Lullaby by Chuck Palahniuk
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“Carl Streator is a reporter investigating Sudden Infant Death Syndrome for a soft-news feature. After responding to several calls with paramedics, he notices that all the dead children were read the same poem from the same library book the night before they died. It’s a ‘culling song’ – an ancient African spell for euthanising sick or old people. Researching it, he meets a woman who killed her own child with it accidentally. He himself accidentally killed his own wife and child with the same poem twenty years earlier. Together, the man and the woman must find and destroy all copies of this book, and try not to kill every rude sonofabitch that gets in their way. Lullaby is a comedy/drama/tragedy. In that order. It may also be Chuck Palahniuk’s best book yet.”
I think that this book is catered to a specific reader, someone who appreciates dark humour and is familiar with works by Chuck Palahniuk. This was not a suspenseful read; it held my attention up until about halfway through the book when I found myself getting bored. I found the plot to be lacking and it read more like an adventure novel; it seemed to be very episodic. What made me keep reading and kept me engaged was this notion of words, the power of words, and the idea of quiet vs. loud.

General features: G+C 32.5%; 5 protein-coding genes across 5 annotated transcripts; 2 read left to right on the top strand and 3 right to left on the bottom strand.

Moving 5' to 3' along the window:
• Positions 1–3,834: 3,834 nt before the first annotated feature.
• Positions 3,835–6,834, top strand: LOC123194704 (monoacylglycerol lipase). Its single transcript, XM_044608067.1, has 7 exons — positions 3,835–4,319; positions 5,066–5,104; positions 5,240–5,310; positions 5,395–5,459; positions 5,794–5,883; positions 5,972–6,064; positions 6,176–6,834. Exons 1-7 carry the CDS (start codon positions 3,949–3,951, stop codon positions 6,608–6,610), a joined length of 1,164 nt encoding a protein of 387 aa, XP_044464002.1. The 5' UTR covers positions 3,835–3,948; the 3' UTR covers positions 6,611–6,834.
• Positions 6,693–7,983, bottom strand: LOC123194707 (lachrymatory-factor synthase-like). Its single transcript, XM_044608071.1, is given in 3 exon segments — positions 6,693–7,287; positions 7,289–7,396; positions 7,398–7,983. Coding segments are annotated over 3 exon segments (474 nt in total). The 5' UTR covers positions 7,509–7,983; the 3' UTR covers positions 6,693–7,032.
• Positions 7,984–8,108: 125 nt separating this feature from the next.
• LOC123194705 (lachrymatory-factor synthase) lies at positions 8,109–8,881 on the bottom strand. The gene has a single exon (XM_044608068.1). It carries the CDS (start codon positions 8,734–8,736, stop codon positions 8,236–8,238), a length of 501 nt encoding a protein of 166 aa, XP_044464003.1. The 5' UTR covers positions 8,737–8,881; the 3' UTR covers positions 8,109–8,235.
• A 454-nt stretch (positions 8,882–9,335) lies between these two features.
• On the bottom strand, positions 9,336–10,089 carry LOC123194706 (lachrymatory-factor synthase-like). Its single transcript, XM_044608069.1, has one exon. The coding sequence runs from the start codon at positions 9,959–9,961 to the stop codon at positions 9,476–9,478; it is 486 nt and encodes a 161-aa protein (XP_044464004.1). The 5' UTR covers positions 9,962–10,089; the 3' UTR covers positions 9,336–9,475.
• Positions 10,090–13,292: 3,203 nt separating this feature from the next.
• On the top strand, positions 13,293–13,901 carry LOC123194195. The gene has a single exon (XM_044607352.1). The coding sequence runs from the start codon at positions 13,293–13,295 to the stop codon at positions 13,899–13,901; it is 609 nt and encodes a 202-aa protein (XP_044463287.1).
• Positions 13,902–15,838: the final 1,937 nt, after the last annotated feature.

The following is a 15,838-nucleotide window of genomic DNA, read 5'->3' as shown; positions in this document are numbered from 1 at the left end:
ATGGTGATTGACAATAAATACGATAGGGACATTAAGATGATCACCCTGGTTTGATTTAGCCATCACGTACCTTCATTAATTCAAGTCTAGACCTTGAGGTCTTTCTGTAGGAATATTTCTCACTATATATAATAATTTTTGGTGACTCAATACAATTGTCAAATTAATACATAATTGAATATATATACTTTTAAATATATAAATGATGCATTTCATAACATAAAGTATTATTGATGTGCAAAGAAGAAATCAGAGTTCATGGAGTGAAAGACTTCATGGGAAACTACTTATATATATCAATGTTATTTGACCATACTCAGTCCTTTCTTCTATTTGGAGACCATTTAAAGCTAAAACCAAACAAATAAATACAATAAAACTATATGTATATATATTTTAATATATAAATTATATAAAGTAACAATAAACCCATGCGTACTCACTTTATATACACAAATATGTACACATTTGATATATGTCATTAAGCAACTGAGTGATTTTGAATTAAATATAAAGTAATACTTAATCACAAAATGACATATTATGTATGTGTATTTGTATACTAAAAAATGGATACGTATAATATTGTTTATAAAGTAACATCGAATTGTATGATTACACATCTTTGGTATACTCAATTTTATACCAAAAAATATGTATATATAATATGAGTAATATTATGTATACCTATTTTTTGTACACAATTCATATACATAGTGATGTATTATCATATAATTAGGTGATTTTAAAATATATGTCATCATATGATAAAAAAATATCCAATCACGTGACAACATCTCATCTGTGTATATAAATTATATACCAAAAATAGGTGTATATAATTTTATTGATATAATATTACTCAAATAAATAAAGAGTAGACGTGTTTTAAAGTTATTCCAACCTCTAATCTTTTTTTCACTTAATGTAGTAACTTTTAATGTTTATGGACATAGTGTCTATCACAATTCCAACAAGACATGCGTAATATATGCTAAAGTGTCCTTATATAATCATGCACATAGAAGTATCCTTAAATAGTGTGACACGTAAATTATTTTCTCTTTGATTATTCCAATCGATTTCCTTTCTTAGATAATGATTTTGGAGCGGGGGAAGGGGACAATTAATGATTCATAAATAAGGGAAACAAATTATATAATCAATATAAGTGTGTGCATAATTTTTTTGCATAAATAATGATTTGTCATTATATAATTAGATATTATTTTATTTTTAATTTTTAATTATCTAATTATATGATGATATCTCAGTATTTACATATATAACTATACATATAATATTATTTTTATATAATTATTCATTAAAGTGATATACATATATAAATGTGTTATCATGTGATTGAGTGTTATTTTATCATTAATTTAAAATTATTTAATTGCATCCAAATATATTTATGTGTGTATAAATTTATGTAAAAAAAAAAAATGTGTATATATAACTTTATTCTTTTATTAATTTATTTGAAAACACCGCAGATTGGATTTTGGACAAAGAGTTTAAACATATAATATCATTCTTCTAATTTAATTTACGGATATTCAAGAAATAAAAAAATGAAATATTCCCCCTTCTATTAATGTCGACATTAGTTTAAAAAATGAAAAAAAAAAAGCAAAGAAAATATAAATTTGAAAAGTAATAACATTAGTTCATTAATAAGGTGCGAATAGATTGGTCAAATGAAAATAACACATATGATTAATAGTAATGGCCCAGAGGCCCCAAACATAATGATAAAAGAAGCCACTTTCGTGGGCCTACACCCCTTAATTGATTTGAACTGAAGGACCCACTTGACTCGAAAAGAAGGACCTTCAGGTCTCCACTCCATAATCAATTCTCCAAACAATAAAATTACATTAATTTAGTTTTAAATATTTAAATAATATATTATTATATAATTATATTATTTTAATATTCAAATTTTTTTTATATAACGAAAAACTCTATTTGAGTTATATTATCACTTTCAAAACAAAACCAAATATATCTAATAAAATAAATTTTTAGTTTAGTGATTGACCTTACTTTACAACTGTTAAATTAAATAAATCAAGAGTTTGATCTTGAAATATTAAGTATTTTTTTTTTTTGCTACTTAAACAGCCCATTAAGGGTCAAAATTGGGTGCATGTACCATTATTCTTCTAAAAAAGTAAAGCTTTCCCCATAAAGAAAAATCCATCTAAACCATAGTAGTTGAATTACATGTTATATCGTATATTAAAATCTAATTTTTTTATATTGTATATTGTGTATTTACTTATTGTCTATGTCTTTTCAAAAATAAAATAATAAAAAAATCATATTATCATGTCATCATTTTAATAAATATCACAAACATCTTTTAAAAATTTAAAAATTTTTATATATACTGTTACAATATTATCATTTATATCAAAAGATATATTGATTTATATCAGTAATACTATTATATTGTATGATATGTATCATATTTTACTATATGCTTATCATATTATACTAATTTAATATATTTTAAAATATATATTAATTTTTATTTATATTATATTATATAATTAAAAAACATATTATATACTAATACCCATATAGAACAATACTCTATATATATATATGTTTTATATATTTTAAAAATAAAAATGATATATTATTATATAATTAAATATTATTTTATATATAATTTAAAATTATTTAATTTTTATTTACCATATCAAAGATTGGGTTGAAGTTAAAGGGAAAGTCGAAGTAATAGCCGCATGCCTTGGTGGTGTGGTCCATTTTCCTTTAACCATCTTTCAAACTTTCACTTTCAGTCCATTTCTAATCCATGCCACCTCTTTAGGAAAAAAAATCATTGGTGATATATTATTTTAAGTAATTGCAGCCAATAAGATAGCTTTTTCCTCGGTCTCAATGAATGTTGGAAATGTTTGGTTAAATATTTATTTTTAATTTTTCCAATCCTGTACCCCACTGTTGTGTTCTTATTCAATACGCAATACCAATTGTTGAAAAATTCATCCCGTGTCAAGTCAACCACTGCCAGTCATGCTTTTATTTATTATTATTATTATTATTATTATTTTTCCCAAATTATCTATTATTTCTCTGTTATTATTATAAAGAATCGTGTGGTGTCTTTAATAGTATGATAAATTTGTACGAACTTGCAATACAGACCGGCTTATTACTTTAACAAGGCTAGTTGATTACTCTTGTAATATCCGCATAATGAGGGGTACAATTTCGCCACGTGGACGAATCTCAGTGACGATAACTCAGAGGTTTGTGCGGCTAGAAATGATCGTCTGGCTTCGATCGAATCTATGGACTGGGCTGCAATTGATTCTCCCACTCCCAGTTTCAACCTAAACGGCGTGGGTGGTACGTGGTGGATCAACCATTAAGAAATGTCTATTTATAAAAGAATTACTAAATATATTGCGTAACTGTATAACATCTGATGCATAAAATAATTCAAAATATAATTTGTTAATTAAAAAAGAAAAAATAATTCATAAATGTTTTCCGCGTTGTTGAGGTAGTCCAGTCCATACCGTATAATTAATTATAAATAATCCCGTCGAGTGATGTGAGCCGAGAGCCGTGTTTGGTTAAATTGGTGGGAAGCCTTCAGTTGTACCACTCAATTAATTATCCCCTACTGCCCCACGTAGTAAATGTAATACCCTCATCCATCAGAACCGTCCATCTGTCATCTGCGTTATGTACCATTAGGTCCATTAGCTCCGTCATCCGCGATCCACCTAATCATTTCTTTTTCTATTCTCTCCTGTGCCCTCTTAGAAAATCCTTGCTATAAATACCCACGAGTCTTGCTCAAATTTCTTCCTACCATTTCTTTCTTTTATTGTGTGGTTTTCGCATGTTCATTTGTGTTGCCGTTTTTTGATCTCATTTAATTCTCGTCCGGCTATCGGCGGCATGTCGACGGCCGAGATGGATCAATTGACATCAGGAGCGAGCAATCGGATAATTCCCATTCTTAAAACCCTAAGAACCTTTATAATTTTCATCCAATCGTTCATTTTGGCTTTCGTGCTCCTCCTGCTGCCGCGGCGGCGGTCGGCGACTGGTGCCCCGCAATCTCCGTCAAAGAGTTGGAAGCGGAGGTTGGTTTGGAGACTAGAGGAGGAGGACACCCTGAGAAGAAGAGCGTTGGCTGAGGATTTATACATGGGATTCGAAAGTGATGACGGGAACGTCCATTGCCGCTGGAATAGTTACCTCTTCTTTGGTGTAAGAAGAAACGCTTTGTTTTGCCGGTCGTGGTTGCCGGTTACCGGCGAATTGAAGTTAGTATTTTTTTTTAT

Palahniuk takes something as innocent and as soothing as a lullaby and turns it into something more sinister. If that’s not enough, Palahniuk adds in witchcraft and dead babies to draw the reader in. The protagonist, Carl Streator, is someone who has anger management problems which creates some humorous moments within the novel. These moments involve Carl killing people he comes across that annoys or angers him by reciting the culling poem inside his head. With each of these encounters and death, Carl receives moments of clarity and realizes how powerful words are, especially the words of the poem. Carl partners up with realtor Helen Hoover Boyle, Mona, and Oyster in order to find all the copies of the book that contains the poem in order to destroy it.
This book is 2/5 cups of tea. The main reason is that I got bored halfway through and I struggled to finish the novel. It got way too weird for me with the introduction of witchcraft and spells. I did enjoy Palahniuk’s writing style and the continued theme of noise vs. quiet woven throughout the novel.
Let me know if you’ve read this book in the comments below!
Cups of Tea:
Red Wine, tea just doesn’t go with this novel.
Published: June 5, 2003